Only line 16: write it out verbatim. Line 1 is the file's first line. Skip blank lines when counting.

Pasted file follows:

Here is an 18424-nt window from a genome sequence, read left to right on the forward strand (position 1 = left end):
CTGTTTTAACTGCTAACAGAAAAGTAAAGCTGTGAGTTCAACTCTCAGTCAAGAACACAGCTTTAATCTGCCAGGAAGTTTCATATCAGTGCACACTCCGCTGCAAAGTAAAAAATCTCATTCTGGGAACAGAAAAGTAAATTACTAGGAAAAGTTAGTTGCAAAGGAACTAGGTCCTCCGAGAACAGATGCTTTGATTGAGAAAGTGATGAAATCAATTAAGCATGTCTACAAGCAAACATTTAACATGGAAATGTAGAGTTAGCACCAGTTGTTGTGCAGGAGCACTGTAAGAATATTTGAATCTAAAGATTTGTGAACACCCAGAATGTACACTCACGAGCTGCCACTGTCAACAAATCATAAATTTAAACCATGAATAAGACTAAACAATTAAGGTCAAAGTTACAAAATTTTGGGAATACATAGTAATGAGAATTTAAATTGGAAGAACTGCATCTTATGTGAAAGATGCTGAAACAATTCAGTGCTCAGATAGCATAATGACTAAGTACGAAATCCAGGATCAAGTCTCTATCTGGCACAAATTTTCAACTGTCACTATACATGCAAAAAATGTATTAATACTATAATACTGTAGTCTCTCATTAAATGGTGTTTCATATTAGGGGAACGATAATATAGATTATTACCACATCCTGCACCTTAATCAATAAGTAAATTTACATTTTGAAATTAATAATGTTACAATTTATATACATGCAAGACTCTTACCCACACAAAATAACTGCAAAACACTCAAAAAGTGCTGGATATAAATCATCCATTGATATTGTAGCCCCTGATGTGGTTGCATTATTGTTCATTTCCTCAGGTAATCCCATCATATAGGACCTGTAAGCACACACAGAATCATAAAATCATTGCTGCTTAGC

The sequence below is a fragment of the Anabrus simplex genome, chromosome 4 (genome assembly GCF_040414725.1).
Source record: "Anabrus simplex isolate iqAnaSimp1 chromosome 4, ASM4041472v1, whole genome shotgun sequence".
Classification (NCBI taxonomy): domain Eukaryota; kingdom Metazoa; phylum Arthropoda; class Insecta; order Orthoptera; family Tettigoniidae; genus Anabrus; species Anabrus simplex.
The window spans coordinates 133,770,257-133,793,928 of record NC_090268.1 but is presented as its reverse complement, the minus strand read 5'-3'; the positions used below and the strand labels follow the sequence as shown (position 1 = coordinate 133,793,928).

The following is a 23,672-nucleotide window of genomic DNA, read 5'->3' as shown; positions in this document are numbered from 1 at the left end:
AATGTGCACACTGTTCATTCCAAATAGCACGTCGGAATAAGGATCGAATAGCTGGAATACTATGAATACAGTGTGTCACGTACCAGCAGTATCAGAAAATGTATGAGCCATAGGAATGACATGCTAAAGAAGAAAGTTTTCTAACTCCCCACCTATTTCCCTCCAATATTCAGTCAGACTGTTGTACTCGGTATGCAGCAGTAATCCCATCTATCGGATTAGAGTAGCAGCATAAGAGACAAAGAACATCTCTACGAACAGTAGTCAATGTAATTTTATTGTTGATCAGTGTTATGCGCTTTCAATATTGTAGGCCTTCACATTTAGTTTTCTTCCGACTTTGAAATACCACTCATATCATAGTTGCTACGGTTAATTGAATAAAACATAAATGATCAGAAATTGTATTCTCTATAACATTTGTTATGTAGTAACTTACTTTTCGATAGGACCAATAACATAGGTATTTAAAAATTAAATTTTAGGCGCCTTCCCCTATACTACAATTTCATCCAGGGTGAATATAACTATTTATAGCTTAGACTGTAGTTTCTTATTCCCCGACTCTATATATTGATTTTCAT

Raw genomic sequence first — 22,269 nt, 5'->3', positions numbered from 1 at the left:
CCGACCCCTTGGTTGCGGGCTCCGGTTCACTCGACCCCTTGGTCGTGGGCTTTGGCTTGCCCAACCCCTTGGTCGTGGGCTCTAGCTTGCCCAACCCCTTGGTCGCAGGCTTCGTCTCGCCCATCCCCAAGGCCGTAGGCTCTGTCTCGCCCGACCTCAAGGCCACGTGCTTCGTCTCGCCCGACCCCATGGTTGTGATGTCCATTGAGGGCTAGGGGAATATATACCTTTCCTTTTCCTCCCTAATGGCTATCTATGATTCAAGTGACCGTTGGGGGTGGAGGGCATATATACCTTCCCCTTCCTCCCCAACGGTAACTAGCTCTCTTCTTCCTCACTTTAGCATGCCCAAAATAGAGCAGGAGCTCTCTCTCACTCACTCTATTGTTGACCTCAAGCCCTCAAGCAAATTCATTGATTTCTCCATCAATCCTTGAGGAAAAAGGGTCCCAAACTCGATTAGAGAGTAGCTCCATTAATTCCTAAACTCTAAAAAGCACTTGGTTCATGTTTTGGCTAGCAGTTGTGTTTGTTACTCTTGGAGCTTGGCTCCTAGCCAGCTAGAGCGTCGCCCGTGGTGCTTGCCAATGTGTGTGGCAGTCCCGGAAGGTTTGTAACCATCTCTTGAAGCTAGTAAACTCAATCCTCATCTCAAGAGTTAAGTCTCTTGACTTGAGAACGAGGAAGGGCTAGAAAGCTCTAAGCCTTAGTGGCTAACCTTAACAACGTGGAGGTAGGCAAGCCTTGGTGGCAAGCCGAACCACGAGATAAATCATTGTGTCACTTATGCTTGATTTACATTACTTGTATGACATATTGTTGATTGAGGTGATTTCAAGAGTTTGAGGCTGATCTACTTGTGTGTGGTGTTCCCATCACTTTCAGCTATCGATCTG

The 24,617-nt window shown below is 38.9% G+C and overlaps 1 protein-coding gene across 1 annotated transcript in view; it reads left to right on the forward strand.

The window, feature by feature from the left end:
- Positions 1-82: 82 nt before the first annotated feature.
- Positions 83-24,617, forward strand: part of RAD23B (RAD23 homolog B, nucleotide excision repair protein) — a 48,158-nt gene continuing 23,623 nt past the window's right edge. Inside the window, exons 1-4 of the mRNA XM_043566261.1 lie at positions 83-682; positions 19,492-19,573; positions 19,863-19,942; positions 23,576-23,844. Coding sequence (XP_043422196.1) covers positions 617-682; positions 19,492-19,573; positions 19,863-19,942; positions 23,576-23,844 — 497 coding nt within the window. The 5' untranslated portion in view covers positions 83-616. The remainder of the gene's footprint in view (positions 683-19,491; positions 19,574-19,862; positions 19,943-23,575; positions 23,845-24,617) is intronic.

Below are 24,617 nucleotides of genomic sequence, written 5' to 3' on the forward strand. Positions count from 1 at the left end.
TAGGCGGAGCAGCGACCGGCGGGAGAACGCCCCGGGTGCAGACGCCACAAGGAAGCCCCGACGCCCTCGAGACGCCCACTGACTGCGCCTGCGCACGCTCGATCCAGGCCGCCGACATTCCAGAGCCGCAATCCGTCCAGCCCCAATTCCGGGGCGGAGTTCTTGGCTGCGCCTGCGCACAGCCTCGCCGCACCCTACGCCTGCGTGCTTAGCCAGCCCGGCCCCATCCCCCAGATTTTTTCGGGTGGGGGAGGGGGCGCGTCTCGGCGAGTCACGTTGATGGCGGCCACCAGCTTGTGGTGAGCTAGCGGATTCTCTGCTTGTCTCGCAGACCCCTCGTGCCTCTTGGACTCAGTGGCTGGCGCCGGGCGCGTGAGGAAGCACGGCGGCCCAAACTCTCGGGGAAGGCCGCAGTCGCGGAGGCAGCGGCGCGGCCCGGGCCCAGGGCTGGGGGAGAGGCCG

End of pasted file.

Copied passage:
TAGGCGGAGCAGCGACCGGCGGGAGAACGCCCCGGGTGCAGACGCCACAAGGAAGCCCCGACGCCCTCGAGACGCCCACTGACTGCGCCTGCGCACGCTCGATCCAGGCCGCCGACATTCCAGAGCCGCAATCCGTCCAGCCCCAATTCCGGGGCGGAGTTCTTGGCTGCGCCTGCGCACAGCCTCGCCGCACCCTACGCCTGCGTGCTTAGCCAGCCCGGCCCCATCCCCCAGATTTTTTCGGGTGGGGGAGGGGGCGCGTCTCGGCGAGTCACGTTGATGGCGGCCACCAGCTTGTGGTGAGCTAGCGGATTCTCTGCTTGTCTCGCAGACCCCTCGTGCCTCTTGGACTCAGTGGCTGGCGCCGGGCGCGTGAGGAAGCACGGCGGCCCAAACTCTCGGGGAAGGCCGCAGTCGCGGAGGCAGCGGCGCGGCCCGGGCCCAGGGCTGGGGGAGAGGCCG